In Paris, 1880, forty-year-old Auguste Rodin at last receives his first state commission: The Gates of Hell, a sculptural group work composed of many figures, some of which would be the basis of free-standing sculptures that would later bring him fame, such as The Kiss and The Thinker. At the time, he shares his life with Rose, his longtime companion. He meets young Camille Claudel, his most talented student, who quickly becomes his assistant, then his mistress. Ten years of passion, but also of mutual admiration and complicity. After their break-up, Rodin relentlessly pursues his work, coping with the rejection and the enthusiasm provoked by the sensuality of his sculptures, and with his Balzac, rejected during his lifetime, he creates the uncontested departure point of modern sculpture | More at UniFrance
The women, the films, the fights, the flops … the director of The Artist has risked infuriating France with Redoubtable – a hilarious drama about Jean-Luc Godard.
The Unknown Girl may seem to meander in its midsection, but by the end it is gripping on every level. It’s a whodunnit complete with car chase. It’s a character study of a woman learning what her vocation will really demand of her. It’s a portrait of a community, impoverished and divided, whose only common link is the doctor. And it’s a portrayal of guilt, shame, and deliverance as rich and memorable as any I’ve seen [ . . . }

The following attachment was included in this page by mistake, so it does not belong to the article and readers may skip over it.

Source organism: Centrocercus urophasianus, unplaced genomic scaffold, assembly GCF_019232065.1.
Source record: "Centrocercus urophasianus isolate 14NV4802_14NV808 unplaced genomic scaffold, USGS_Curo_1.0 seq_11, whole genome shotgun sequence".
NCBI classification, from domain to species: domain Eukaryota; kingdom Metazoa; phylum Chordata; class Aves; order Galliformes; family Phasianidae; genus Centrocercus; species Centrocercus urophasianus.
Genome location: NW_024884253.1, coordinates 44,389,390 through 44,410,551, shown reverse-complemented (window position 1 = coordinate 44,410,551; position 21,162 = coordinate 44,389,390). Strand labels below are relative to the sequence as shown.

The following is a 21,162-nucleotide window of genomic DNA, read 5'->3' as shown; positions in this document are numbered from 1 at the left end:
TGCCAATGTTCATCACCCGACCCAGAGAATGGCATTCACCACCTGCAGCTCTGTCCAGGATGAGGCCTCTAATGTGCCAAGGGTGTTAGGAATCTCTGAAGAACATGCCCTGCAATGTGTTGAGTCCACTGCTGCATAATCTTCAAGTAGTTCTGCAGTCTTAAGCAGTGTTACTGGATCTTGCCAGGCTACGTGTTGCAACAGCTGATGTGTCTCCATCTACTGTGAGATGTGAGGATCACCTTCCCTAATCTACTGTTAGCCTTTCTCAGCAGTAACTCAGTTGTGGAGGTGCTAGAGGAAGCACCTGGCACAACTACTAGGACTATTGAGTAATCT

Read full post at: The First Responder | Eve Tushnet | First Things
Cannes Film Review: Jeanette: The Childhood of Joan of Arc by Sam C. Mac
Bruno Dumont follows his oddball 2016 Cannes competition entry Slack Bay with the bold and more divisive rock opera Jeanette: The Childhood of Joan of Arc. And as with Slack Bay and 2014’s Li’l Quinquin, Jeanette’s provocations—sacred subject matter paired with pounding death-metal bass drums—add to its sense of humor. A sample scene: a sheep bleating off screen while an earnest hymnal is sung into the camera. Even the frequently out-of-tune singing and chintzy synthesizer soundtrack add to a sense of levity and play, a tone Dumont’s never pulled off as comfortably as he does here [ . . . . ] More at source: Cannes Film Review: Jeanette: The Childhood of Joan of Arc | The House Next Door | Slant Magazine